Converting mySQL Latin1 to Utf8

    The problem

We’ve all been in this position at some point, working for a company who wants to internationalize their website, and so their mySQL CMS data …

But all is not so well as just using ‘SET NAMES utf8’ and changing all ‘charset’ on tables to utf8,

You may fall foul of seeing content like Á£

This is due to the fact in this case the latin1 encoded £ has not properly been converted to utf8 and as such is not rendering correctly, this is true of most ‘multibyte’ characters.

    The solution

What you need to do is actually convert the character set to utf8, in order to do this your going to need to run it through a program you could use iconv if you are already familiar with it, however if your system has python installed you can grab a copy of my sysadmin program which has iconv like functionality but is far more user friendly.

    What you will need
    Preparing the file

This assumes the database is currently using latin1, in theory this could be any encoding.

Get a dump of the database:

mysqldump --set-character-set=latin-1 --set-charset -u user -pPASSWORD databasename > databasename-latin1.sql

Now you have to be aware of what you need to replace using SED, you can’t just replace all instances of ‘latin1’ as Murphy’s law being as it is means that somewhere there will be ‘latin1’ in the physical content, especially for instance if I was using a mysql dump from this blog.

As such you need to replace the following:

/*!40101 SET NAMES latin1 */;

If your database dump is small enough (sub 100mb) you can edit this line directly in your text editor, alternatively you can do the following.

cat ./databasename-latin1.sql | sed 's/SET NAMES latin1/SET NAMES utf8/g' > tmp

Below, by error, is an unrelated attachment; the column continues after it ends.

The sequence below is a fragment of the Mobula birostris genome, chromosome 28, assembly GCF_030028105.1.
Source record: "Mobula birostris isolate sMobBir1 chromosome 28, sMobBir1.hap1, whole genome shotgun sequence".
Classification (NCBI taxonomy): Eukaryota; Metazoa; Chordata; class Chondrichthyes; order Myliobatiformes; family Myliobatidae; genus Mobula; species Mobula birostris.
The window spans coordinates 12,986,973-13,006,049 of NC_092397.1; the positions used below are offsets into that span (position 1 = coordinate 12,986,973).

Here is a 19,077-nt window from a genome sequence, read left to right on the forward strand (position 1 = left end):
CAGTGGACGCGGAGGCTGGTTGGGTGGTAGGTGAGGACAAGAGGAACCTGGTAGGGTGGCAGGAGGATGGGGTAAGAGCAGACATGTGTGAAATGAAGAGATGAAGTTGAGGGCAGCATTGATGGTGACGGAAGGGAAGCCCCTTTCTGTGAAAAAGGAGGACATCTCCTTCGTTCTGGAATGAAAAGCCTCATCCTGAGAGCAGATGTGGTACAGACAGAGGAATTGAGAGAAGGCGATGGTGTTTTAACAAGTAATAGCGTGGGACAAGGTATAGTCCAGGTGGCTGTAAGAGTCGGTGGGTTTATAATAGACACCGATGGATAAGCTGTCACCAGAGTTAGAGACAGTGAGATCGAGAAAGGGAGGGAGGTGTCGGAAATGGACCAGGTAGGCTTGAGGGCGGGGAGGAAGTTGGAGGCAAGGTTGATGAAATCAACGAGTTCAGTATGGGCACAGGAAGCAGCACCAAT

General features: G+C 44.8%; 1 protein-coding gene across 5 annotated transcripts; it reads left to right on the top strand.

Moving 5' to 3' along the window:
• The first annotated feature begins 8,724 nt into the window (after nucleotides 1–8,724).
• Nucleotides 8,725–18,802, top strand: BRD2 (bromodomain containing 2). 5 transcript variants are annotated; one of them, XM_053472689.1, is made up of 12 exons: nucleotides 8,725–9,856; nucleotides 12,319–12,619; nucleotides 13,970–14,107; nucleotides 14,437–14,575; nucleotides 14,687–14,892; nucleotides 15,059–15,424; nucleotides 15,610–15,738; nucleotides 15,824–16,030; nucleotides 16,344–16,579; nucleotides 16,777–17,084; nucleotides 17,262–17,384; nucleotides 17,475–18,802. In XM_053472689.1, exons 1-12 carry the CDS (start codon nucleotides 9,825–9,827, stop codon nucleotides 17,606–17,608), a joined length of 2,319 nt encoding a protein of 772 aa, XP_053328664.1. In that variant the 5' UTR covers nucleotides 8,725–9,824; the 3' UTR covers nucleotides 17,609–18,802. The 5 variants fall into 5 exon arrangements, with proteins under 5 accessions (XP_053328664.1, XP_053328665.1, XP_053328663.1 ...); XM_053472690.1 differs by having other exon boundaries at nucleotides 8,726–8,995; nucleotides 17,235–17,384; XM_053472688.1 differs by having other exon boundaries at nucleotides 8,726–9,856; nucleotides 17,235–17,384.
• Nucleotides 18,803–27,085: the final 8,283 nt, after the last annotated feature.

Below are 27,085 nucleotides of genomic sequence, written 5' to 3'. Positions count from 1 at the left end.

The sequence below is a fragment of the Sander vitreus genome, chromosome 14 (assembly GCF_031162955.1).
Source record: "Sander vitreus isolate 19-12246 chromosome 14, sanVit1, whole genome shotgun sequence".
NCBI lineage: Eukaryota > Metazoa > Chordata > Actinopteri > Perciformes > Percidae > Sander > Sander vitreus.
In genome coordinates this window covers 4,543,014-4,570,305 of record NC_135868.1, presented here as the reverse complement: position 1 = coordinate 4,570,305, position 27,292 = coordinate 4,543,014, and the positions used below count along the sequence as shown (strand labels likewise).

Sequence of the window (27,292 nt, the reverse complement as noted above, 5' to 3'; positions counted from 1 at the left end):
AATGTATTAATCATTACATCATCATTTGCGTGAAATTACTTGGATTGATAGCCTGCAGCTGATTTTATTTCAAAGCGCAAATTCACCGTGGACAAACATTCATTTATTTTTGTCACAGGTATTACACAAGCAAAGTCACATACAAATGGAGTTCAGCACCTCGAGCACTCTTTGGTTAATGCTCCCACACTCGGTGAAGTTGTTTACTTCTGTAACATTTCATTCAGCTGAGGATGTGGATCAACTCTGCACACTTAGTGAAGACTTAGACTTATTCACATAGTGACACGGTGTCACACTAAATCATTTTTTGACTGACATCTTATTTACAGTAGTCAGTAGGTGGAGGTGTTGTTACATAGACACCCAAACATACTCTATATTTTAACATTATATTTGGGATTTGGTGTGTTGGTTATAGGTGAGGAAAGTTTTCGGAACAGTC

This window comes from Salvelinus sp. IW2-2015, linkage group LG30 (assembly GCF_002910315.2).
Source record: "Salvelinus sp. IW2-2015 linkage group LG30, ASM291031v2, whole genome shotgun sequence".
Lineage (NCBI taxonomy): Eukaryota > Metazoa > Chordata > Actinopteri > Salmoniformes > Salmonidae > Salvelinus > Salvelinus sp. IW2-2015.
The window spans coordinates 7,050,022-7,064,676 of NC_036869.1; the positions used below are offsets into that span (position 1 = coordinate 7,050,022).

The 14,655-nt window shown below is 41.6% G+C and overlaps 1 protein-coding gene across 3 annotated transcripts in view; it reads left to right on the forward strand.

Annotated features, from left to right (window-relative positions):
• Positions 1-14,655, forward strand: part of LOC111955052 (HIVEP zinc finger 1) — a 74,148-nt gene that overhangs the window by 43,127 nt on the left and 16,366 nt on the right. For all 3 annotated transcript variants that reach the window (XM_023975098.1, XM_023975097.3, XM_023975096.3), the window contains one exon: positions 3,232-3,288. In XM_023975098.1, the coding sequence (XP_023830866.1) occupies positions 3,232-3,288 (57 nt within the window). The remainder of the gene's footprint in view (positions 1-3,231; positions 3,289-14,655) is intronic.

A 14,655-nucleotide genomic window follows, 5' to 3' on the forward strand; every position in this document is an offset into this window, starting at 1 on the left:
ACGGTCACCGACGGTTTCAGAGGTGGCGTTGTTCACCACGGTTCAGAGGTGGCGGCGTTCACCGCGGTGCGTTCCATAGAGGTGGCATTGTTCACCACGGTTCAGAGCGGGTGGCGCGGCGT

cat ./tmp > ./databasename-latin1.sql
rm -f ./tmp

Now you need to replace all instances of ‘CHARSET=latin1’

cat ./databasename-latin1.sql | sed 's/CHARSET=latin1/CHARSET=utf8/g' > tmp
cat ./tmp > ./databasename-latin1.sql
rm -f ./tmp

Now we have to run the file through the charset converter

sysadmin -c iconv -d ./databasename-latin1.sql,latin-1,utf-8

If your sql dump is over 30mb, you will be prompted to confirm you wish to proceed, please remember that this will load the entire file into memory, so ensure you have enough available system memory before proceeding, I also suggest not running this on a production server.

If any characters could not be converted you will be alerted to their exact position within the file, from there you will either need to use sed to replace the character or use your text editor.

If all went well you now have ./databasename-latin1.sql.utf-8 (note the utf-8 extension), you now have a complete utf8 mySQL dump, all you need do now is import the dump.

    Further reading

  1. Force mySQL utf8 connections
  2. mySQL backup script